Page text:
Columbia County's Stallings Island is a crossroads of prehistory where many secrets remain partially hidden.
Covering barely 25 acres, the teardrop-shape island in the Savannah River below Stevens Creek Dam ranks among the nation's most significant -- and most studied -- archaeological sites, where excavations have been carried out for 140 years.
In its earliest role, the island was a place where American Indian tribes crossed the river's shallow shoals to access trading routes that bisected the Piedmont and Coastal Plain regions. They fished and ate shellfish.
Later, the island and surrounding hillsides became the cradle for some of the earliest civilizations on the continent whose once-nomadic inhabitants opted to settle into permanent villages. They raised crops, buried their dead and created some of the continent's first pottery.
In his book, People of the Shoals: Stallings Culture of the Savannah River Valley, archaeologist Ken Sassaman summed it up this way:
"Evidence suggests that the first 8,000 years of prehistory involved only transient use of the middle Savannah River Valley. The hunter-gatherers of these early millennia were mobile people whose annual rounds took them from the mountains to the coast.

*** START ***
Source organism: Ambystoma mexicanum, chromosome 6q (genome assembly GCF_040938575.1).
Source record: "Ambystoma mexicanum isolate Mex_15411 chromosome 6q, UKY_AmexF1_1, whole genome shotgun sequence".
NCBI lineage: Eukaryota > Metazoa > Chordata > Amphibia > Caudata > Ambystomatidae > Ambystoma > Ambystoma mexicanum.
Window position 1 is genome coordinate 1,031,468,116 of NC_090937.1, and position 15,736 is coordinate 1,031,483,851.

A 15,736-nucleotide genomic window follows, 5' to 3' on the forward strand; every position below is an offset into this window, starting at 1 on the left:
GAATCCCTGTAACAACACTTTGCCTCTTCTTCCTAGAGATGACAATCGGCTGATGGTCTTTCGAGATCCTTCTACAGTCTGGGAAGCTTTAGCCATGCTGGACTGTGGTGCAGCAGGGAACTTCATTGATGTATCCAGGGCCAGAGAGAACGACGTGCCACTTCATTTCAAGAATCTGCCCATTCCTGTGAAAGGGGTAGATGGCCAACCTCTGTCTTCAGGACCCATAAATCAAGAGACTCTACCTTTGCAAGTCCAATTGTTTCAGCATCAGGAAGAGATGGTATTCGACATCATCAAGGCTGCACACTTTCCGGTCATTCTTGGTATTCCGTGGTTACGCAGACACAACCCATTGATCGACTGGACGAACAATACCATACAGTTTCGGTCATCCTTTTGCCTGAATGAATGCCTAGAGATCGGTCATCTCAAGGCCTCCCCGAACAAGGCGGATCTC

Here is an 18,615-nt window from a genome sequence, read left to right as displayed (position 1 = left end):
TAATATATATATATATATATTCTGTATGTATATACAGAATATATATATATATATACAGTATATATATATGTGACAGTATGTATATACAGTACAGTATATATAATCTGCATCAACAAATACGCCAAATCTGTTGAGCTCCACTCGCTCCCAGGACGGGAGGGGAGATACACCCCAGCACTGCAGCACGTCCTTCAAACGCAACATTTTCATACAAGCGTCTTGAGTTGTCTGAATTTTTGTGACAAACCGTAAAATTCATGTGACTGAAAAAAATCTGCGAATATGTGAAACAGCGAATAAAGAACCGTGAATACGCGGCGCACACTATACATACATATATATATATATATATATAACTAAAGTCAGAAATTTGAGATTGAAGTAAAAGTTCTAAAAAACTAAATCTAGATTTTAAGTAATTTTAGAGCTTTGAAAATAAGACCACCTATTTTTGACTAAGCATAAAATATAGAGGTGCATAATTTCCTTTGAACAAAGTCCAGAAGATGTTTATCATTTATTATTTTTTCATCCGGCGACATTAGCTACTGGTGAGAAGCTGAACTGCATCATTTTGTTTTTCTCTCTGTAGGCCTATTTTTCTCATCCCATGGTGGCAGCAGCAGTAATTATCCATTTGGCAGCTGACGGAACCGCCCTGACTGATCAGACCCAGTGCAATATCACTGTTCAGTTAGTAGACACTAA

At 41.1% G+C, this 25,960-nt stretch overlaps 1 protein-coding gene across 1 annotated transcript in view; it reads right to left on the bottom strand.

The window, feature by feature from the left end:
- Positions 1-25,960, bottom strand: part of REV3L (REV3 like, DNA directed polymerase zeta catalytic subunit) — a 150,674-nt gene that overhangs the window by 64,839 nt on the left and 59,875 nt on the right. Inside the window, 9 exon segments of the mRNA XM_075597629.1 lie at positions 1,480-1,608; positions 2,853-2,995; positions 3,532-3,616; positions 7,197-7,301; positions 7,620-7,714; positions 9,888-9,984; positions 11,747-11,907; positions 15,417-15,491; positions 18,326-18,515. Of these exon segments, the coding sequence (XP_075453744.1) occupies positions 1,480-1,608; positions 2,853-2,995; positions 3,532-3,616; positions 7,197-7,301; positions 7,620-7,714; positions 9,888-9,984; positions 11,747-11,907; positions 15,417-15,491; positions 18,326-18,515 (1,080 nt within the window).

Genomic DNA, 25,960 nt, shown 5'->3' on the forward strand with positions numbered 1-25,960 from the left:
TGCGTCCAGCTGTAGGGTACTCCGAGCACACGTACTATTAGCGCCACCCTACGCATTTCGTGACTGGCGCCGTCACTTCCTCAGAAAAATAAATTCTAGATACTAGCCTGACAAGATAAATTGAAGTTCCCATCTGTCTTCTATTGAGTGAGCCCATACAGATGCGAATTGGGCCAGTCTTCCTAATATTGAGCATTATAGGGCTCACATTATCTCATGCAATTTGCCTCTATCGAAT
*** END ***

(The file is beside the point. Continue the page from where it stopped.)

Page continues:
"Beginning some 4,000 years ago, certain groups of hunter-gatherers relinquished the mobile lifestyle for a more settled existence along the river. The shoals became their homeland, their place of origin."
One of the most noted archaeological studies of Stallings Island and its sprawling mounds of shells and debris from early visitors was the multiyear dig by Harvard University's Peabody Museum, which began in 1929.
During that expedition, which yielded thousands of artifacts now stored in museums, scientists exhumed 84 burial sites and learned what they could about the people who lived and died there.
They concluded Stallings Island was an apparent gathering spot for scattered groups of Indians who later made the area their home. The mounds of refuse they created grew over the centuries, eventually building a 1,500-foot-long pile that was 12 feet tall in places and up to 500 feet wide.
The abundant artifacts buried in the shell mounds attracted attention from relic seekers, too, who vandalized the island for more than a century. Much of what they carried away or destroyed could have helped scientists learn more about the people who lived there.
In September 1997, the island's owner -- Columbia County resident Wyck Knox -- donated the site to The Archaeological Conservancy, which is working to protect and preserve the island.
In recent years, new studies have gleaned more clues about the island's past, but there is still much to learn. Today the private site is a National Historic Landmark.
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